We've paid them tribute, it has not been enough. Not to placate their radicals in the Army and ISI.

    That real threat has always been Pakistan, never Iran.

    Though that does not play to the Israeli/Saudi tune, so the US does not dance to reality, in this "war" with the Islamoid radicals, that have attacked US.

    Wonder how much equipment General Dynamics has sold, to the Pakistani, with that $10 billion plus in US tribute payments we've paid to Islamabad.

  3. The ISI, Deuce, the ISI.

    They ARE the Taliban.

    Look to the folks behind the curtain, the producers of the show, not just the actors on the stage.

    Without producers, the show cannot go on.

    Just like in Bollywood.

  4. Well, it is till going on this morning. GEO TV in Pakistan is reporting this:

    US drone strike kills 10 in Pakistan: officials

    Updated at: 1044 PST, Sunday, May 09, 2010

    MIRANSHAH: A US drone fired two missiles into a house in North Waziristan Agency (NWA) on Sunday, killing at least 10 rebels, local security officials said.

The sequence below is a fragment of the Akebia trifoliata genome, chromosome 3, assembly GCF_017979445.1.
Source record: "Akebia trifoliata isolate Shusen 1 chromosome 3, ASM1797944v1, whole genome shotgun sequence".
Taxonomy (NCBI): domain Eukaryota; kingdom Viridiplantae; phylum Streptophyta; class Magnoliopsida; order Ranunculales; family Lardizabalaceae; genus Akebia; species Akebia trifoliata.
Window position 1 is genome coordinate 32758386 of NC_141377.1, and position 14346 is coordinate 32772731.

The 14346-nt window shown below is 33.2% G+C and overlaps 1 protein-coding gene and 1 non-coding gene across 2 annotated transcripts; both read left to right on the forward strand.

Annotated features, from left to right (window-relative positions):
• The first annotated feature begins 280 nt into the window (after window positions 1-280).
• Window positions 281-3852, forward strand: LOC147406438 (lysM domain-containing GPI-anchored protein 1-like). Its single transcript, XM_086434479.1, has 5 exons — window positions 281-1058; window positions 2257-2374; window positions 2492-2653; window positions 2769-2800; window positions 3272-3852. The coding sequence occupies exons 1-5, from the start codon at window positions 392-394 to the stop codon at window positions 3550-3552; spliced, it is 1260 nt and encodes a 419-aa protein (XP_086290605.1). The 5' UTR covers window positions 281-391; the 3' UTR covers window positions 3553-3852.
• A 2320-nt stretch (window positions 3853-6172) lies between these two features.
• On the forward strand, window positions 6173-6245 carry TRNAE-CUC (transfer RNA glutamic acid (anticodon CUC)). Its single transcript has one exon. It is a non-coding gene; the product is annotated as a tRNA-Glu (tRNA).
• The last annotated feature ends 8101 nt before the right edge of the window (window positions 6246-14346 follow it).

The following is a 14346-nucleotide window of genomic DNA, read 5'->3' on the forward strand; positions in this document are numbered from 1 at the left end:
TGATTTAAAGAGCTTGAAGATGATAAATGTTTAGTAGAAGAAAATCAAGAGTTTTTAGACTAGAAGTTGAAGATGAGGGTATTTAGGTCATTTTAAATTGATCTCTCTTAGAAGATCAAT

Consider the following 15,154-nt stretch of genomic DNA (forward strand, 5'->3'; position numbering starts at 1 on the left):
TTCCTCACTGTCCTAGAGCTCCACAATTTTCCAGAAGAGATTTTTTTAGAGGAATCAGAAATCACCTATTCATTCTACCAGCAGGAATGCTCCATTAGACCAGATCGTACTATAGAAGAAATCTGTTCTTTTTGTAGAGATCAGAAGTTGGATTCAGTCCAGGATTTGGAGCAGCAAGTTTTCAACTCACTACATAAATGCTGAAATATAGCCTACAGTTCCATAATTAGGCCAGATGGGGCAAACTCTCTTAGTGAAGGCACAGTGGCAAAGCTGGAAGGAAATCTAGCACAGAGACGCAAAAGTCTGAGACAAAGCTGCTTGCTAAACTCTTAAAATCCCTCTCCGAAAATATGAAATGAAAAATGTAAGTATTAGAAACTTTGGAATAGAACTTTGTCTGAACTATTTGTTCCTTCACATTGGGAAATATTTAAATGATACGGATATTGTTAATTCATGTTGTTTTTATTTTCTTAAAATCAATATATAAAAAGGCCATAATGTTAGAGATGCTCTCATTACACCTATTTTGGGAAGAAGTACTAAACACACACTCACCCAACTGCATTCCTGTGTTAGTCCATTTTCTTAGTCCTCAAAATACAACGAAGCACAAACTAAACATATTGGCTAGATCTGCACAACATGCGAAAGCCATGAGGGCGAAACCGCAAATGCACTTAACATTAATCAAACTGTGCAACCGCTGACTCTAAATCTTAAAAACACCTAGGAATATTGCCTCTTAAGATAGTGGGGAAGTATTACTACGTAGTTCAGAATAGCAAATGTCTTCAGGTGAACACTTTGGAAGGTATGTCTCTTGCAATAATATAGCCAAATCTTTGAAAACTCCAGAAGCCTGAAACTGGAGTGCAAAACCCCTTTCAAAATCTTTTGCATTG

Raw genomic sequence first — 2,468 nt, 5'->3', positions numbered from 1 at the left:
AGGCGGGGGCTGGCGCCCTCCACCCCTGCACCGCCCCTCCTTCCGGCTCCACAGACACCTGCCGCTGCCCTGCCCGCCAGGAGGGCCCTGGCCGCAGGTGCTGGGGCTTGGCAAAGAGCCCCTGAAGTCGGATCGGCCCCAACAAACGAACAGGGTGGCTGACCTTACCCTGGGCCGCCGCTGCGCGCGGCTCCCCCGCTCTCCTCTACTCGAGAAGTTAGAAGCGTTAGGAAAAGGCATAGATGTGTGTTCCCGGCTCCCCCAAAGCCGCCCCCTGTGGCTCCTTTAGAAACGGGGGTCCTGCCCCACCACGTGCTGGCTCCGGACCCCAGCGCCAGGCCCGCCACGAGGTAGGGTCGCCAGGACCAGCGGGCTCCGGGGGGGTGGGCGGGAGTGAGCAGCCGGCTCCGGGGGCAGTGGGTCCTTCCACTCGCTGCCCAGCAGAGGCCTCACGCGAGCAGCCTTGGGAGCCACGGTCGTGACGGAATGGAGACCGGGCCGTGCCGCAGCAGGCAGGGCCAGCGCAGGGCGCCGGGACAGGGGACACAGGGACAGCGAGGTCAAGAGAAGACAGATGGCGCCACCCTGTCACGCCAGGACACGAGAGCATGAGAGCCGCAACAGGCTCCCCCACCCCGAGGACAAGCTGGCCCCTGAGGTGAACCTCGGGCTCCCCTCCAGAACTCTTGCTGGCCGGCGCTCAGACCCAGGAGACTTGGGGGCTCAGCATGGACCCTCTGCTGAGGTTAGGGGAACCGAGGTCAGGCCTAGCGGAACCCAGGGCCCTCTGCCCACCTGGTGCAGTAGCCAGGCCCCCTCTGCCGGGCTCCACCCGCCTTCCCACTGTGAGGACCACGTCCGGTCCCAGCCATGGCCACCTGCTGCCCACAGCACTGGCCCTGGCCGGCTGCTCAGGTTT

The strike took place in Inzarkas village, 50 kilometres (31 miles) west of Miranshah, the main town in North Waziristan tribal district, known as a hub for Taliban and Al-Qaeda linked militants.

    "The missiles struck a militant compound in the village, killing at least 10 rebels," a senior Pakistani security official in the area said on condition of anonymity.

    Another security official confirmed the strike and casualties but said the nationalities of those killed in the attack were not yet known.